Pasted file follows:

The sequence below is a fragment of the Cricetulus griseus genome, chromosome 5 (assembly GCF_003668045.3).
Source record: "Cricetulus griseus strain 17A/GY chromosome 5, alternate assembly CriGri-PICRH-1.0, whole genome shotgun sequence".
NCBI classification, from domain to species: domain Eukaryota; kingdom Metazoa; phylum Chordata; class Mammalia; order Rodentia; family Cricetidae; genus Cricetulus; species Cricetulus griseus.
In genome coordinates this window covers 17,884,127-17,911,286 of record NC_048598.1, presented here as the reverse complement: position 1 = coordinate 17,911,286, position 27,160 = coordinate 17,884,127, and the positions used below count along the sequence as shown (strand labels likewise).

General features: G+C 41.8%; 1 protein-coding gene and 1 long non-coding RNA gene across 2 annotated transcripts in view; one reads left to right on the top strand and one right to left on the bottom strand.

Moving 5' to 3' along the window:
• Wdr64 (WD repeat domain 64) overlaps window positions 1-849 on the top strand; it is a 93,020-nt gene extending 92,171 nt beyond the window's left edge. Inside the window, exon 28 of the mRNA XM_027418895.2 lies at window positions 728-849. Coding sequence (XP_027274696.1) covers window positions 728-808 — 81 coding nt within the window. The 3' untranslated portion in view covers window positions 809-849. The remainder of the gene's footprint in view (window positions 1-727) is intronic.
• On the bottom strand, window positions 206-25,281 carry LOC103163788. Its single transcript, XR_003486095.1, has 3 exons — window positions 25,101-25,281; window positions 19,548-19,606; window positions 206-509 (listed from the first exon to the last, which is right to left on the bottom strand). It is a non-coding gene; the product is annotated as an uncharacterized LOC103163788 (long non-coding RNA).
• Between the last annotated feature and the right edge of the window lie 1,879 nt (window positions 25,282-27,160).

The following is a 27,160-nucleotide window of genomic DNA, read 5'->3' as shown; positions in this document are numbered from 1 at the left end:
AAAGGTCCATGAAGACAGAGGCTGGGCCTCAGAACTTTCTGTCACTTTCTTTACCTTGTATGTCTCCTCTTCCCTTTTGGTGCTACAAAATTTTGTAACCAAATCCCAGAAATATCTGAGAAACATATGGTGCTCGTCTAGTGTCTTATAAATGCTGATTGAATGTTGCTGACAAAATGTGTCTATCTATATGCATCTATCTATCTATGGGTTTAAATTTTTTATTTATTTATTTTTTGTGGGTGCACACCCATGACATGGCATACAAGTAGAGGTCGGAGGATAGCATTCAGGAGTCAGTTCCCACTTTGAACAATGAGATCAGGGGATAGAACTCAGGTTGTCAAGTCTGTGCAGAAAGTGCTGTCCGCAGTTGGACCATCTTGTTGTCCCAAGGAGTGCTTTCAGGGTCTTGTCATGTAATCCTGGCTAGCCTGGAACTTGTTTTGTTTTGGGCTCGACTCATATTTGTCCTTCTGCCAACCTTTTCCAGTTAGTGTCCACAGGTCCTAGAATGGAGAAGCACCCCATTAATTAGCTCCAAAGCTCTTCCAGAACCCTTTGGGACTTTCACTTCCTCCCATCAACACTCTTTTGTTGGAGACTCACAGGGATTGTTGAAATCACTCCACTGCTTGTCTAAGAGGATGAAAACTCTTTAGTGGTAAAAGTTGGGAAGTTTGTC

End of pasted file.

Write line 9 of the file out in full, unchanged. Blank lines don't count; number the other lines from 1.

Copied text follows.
• Between the last annotated feature and the right edge of the window lie 1,879 nt (window positions 25,282-27,160).